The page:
Alabama banned it. The Republican National Committee (RNC) officially opposes it. Even a group of Democrats has now joined the fight. And the movement to stop it is growing stronger every single day. Twenty years after the United Nations birthed the global “sustainable development” scheme known as Agenda 21, its tentacles have stretched across America into every level of government. But the battle to stop it is in full swing.
More than 125 significant scandals have been uncovered regarding claims that human activity is causing the Earth to overheat, and a flood of scientists is becoming “skeptics.” More than 31,000 American scientists have signed a petition expressing opposition to the Kyoto Protocol and similar government policies supposedly aimed at remedying climate change, and more than 1,000 prominent international scientists have issued statements challenging the so-called "scientific consensus" on global warming claimed by Al Gore and the United Nations.
Congressional lawmakers and Midwest ranchers are pushing back against the Environmental Protection Agency (EPA) after discovering that federal authorities are flying over private lands to monitor farm operations. The agency began using the aerial surveillance back in 2010 to monitor cattle ranchers that may be in violation of federal clean-water standards and other environmental regulations.
Following the trend of other failed “green” energy companies, Abound Solar, a solar panel firm announced Thursday it will file for bankruptcy.
Following the three-year anniversary on which the U.S. House passed a national cap-and-trade system that would have limited greenhouse gas emissions, a federal appeals court ruled Tuesday that the Environmental Protection Agency (EPA) is “unambiguously correct” in its legal rationale behind regulating greenhouse gases.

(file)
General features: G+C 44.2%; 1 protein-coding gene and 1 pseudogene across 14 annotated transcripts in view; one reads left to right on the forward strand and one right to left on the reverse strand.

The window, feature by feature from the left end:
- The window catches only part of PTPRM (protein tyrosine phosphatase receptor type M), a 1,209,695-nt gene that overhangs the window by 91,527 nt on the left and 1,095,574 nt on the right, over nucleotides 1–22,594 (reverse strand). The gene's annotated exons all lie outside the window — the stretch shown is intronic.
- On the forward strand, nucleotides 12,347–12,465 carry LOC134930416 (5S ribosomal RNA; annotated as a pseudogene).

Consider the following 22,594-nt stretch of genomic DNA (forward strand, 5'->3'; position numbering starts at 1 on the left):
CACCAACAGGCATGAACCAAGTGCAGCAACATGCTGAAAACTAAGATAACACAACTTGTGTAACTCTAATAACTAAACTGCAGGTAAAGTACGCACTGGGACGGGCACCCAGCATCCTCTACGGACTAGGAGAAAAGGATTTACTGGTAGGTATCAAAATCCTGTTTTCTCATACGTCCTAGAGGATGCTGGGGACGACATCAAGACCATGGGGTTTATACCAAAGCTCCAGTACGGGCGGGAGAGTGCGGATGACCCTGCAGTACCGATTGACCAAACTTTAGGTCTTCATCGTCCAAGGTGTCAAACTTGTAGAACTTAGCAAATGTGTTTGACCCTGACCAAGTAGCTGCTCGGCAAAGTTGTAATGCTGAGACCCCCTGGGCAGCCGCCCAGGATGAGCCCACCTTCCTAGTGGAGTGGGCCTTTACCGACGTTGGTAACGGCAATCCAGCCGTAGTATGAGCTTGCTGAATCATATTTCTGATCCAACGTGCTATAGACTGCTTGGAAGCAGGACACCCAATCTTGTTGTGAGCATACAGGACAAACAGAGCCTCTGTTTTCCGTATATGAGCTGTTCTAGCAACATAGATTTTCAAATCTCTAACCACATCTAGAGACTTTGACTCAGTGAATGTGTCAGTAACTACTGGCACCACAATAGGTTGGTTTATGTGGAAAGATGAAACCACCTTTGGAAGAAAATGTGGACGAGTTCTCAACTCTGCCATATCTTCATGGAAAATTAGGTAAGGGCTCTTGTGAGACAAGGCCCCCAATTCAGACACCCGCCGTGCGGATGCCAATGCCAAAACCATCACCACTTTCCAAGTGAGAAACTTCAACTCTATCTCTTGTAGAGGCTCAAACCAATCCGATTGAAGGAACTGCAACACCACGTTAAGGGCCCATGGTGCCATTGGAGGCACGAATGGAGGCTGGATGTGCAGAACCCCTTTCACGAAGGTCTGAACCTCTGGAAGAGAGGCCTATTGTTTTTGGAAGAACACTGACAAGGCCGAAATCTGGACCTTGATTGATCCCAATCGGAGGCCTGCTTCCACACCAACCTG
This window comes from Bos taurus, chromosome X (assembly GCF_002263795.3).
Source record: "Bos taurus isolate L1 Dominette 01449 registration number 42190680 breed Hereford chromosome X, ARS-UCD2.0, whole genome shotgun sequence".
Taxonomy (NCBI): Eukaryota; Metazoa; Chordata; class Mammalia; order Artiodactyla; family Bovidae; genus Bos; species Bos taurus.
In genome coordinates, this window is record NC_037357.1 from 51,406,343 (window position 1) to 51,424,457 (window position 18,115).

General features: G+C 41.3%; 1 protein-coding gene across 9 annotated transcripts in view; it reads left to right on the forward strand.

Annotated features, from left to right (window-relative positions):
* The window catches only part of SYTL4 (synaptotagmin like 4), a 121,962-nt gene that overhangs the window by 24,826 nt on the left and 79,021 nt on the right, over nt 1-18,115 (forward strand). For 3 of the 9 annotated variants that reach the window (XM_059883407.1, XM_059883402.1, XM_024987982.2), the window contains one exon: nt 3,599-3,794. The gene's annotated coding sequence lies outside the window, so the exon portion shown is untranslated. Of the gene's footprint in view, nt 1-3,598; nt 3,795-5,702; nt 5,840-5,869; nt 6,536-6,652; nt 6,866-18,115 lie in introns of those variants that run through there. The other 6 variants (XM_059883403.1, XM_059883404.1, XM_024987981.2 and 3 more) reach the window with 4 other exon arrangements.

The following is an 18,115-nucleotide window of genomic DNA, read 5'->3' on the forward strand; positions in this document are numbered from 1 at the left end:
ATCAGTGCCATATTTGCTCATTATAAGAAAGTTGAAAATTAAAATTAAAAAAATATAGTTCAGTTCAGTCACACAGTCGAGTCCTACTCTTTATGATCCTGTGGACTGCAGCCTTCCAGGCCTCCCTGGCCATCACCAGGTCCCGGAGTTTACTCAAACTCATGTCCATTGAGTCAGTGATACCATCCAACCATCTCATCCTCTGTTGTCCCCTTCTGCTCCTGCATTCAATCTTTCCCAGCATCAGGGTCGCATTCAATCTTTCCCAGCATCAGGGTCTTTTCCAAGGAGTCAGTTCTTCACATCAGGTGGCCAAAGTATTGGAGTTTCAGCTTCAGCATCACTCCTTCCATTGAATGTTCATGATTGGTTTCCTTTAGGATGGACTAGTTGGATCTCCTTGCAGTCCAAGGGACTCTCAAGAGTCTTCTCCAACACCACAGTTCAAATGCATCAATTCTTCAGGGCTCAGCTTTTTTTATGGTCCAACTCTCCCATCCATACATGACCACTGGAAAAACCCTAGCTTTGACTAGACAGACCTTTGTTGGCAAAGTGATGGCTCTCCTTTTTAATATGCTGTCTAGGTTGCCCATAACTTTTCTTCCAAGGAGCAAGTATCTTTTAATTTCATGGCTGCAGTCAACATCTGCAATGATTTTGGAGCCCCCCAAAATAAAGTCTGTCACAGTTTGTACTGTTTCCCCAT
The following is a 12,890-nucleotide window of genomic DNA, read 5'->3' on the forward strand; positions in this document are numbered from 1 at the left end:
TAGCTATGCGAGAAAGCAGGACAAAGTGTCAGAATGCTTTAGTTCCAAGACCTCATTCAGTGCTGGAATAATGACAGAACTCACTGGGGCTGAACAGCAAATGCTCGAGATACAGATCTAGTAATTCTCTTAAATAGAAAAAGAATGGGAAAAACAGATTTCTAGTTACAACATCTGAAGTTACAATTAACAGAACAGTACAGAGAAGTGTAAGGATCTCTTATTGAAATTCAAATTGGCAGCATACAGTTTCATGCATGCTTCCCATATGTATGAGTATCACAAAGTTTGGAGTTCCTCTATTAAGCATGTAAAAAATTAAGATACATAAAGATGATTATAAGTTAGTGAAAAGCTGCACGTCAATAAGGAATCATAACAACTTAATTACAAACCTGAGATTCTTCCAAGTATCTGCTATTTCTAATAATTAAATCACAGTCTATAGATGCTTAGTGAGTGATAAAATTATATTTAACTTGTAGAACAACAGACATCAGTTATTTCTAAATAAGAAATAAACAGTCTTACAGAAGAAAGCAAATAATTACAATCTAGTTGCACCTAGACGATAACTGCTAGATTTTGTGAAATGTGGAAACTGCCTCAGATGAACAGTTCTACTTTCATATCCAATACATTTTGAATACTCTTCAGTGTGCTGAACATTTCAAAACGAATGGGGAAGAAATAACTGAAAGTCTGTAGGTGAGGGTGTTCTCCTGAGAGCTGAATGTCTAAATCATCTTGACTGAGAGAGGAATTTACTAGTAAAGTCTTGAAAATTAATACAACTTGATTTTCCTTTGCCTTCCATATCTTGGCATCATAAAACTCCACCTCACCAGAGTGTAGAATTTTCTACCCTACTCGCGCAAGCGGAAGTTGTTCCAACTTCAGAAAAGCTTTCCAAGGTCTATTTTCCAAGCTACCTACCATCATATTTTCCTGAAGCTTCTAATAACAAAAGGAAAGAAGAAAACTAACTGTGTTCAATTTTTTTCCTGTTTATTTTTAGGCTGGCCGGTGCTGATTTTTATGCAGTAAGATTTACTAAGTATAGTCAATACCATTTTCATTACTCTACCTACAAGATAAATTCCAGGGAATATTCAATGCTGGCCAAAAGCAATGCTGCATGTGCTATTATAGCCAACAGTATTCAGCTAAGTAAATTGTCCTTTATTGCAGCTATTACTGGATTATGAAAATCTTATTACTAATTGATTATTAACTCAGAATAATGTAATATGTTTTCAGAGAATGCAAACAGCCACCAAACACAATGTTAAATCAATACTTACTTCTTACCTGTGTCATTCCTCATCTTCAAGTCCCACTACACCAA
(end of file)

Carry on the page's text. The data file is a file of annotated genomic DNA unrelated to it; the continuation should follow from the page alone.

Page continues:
The Court of Appeals for the D.C. Circuit reinforced the EPA’s holding that emissions linked to climate change present a veritable risk to public health and welfare. The court also upheld the agency’s regulations on vehicles and new coal-production facilities while dismissing all challenges posed by businesses, industry groups, lawmakers, and other opponents of the new standards.
Shell Oil Company’s chief U.S. official congratulated the White House for accepting the “strategic importance” of oil resources off the Alaskan coast, but asserted that overall tensions between President Obama and the oil industry prevail. “I think you see a lot and you hear a lot about it being a very stressed relationship, and that’s real,” Shell Oil Company President Marvin Odum affirmed Sunday in an interview with Platts Energy Week TV. “We should just be honest about the fact that that’s real.”
Adding to the Obama administration’s mounting heap of regulations, the Environmental Protection Agency (EPA) proposed Friday new air quality standards to curb the purportedly fatal repercussions of soot emissions. In reducing the emission of such particles, which environmentalists say are one of the most hazardous air pollutants, oil refiners and large manufacturers will be forced to invest in costly pollution-reduction upgrades.
The Pacific Institute's reinstatement of climate scientist — and confessed identity thief and email hacker/saboteur — Dr. Peter Gleick as the Institute's president, demonstrates again the depths to which the climate alarmists will stoop to advance their agenda.
New Jersey Governor Chris Christie is being sued by environmental groups for withdrawing New Jersey from the 10-state cap and trade compact. Over the last two years, Christie has been forced to veto legislation that would reinstate New Jersey's position in the cap and trade scheme. The latest push is now coming from environmental groups National Resources Defense Council and Environment New Jersey and will give Christie an opportunity to solidify his position in court.
House Republicans passed two amendments on a spending bill Tuesday that would bar the federal government from imposing light bulb standards that critics say are too meddlesome. Passed through a voice vote, the provision would amend the Energy and Water spending bill for 2013 by preventing the Energy Department from spending money to enforce bulb efficiency regulations that were established in a law passed during the Bush administration.
Under the Energy Independence and Security Act of 2007, the phase-out was slated to commence in January 2012, which banned the sale of all 100-watt bulbs, as well as the sale of all 75-watt bulbs by July 2013. But a spending bill passed last December stalled the mandate until this October.